In most situations, I would stick with the Sport mode. All that instant torque propels the Ridge quite rapidly to an indicated 55kmph - pretty much the speed that any regular scooter manages in the city. I kept up with conventional scooters and motorcycles easily between traffic lights. Overtaking was easy as the scooter gathers pace quickly from 40-50kmph. That said, the throttle response is a bit jerky - it's more like an on-off switch.
Okinawa says the Ridge can cover up to 80km on a single charge. That may be true for all-Eco mode riding. But I chose to remain in Sports mode. And I'll admit that I was anxious about running out of charge and being stranded, and I would blame the iffy battery charge indicator for this.
After the first 40km, the gauge dropped by a bar, I had three bars left. But then on, it seemed to have a mind of its own. It would suddenly drop to two bars, and at times even to just one. The three bars would appear again.
This inconsistency was worrying and an inaccurate gauge is the last thing you want on an electric scooter.
After covering 57km, the scooter finally ran out of juice. That, bear in mind, is with full throttle almost all the time and my 90+kg weight. A lighter hand (and body) should see the range improve. But 57km isn't bad at all. It is something I can certainly live with on a day-to-day basis. For someone who has a 30-40km round trip or wants an electric scooter to travel short distances, the Ridge has more than enough range.
I did notice that once the battery drops to the last bar, the scooter responds quite slowly to throttle inputs and the top speed falls to about 25-35kmph. At this stage, the scooter struggles to climb flyovers too. I remember watching the speedo drop to 10kmph on one occasion, and I had to stick as far to the left of the road as possible. So, riding in congested areas when the battery is about to die is best avoided.
What I was really surprised to notice was the stability and ride quality. It does thud through potholes and broken stretches, but it's a similar feeling that you get on-board regular scooters like the Honda Activa. The Ridge also remains planted at all times, and the grip offered from the 3.00x10 Ralson Blister tyres is sufficient, even on Mumbai's slippery, concrete roads.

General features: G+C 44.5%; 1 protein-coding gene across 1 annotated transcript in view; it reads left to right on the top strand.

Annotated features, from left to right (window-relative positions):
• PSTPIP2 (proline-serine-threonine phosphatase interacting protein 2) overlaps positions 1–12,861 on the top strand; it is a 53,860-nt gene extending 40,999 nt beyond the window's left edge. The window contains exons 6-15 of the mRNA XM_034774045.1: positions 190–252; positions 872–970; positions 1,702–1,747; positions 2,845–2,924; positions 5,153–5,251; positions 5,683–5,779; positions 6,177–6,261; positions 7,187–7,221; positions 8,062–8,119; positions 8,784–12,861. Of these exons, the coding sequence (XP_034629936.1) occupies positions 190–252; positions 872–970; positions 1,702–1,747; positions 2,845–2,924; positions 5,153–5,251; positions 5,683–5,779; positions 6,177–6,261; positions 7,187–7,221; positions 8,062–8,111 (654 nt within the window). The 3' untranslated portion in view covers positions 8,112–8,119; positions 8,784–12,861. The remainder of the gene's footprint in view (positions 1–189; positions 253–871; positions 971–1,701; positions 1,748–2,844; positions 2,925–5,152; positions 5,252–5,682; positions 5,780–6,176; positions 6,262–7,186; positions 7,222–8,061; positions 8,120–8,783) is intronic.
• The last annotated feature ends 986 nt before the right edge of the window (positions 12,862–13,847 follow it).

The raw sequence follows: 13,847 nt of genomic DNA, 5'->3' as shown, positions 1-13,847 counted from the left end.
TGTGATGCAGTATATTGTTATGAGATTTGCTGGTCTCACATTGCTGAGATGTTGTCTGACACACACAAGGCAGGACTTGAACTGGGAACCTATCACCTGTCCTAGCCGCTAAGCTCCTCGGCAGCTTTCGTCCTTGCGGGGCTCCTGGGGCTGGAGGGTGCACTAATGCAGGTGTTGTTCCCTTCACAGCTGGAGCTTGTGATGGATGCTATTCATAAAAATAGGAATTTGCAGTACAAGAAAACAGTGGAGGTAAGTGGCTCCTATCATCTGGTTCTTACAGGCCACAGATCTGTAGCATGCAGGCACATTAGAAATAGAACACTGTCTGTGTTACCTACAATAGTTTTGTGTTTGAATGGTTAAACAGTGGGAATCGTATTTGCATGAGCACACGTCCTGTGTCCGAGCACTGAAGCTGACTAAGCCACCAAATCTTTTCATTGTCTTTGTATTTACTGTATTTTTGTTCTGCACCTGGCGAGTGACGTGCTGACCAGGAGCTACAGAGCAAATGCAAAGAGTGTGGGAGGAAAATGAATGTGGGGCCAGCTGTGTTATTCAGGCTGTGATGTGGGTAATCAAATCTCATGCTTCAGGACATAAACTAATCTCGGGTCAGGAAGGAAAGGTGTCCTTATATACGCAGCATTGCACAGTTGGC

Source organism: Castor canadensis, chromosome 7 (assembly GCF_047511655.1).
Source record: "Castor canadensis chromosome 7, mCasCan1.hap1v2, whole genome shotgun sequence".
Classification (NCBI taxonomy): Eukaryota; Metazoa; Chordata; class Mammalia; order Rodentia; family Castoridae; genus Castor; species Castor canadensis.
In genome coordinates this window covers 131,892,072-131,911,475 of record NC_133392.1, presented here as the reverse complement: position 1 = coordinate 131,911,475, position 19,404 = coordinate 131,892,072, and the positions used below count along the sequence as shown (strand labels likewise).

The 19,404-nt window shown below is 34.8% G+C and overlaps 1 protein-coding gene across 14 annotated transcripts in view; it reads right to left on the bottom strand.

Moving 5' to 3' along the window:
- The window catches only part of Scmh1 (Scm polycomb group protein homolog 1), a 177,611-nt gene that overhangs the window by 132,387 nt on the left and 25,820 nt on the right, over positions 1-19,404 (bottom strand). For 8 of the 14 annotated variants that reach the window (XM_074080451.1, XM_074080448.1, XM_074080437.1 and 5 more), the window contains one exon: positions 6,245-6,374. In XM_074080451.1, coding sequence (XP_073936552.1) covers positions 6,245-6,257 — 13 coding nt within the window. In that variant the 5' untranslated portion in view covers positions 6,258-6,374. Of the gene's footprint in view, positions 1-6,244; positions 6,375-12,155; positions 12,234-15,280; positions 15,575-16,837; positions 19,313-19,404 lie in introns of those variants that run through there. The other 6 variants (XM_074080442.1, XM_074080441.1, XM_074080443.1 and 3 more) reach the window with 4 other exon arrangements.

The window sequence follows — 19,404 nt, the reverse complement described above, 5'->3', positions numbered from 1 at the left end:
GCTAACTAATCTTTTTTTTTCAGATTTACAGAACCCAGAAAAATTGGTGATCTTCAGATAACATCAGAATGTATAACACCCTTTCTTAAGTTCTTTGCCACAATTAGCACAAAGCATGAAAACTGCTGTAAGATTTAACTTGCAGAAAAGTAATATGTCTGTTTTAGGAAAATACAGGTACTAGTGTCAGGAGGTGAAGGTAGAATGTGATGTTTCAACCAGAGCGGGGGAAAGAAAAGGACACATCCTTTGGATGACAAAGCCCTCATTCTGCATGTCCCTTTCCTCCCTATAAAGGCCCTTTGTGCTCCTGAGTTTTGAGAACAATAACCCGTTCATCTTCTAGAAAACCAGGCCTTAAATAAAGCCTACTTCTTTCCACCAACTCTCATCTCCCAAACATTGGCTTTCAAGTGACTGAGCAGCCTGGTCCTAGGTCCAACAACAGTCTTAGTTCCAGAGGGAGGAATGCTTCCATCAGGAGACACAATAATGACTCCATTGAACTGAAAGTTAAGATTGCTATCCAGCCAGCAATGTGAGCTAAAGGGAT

Living with it
Okinawa is a Jaipur-based business house with multiple manufacturing interests, including trailers. For the scooters, Okinawa has 24 dealers at present and plans to expand to more than 100 by the end of 2017. The target is to open 450 dealers in three years.
As is the case with any machine, the Ridge requires periodic maintenance. Okinawa offers three free services at 500km, 2,000km and 4,000km. Thereafter it's paid services at intervals of 2000km. Technicians will inspect the electrical system, including the battery. They'll also check the state of the drum brakes and tyres, and replace if required. The company offers a warranty of 2 years and 18 months on the motor, controller and the charger.
Like in any other battery-operated device, the Ridge's battery too has a limited lifespan. The company claims that the battery can last up to 2-2.5 years based on the charging cycles and usage conditions. It will cost you Rs 10,000 to replace the battery.
The Okinawa Ridge is an electric scooter that's both fun and practical. It's built well, has realistic battery range, reasonable turn of speed as well as the ride and handling of a regular scooter. The Ridge only consumes 3 units of electricity per full charge - roughly Rs 12 per charge! At Rs 43,702 (ex-Delhi), the Okinawa Ridge is a usable and economical runabout.
Images: Ishaan Bhataiya & Anis Shaikh
Starts Rs 44,990
Starts Rs 59,990
- NewsSpec comparison: Bajaj Dominar 400 BS6 vs RE Himalayan BS6 vs KTM 390 Adventure vs Benelli Imperiale 400
- NewsHero reveals 2020 Xpulse specs
- NewsFour F1 teams to potentially drop off the grid, according to McLaren's Zak Brown
- FeaturesIndia needs drive-through Corona testing centres
- News2020 Harley-Davidson Low Rider S launched at Rs 14.69 lakh
- Digitek Launches its Battery for Sony, the F-960/F-970 MU
- Digitek Introduces the DUC-008 Battery Charger
- Digitek Unveils its latest Softbox, the DSBH-055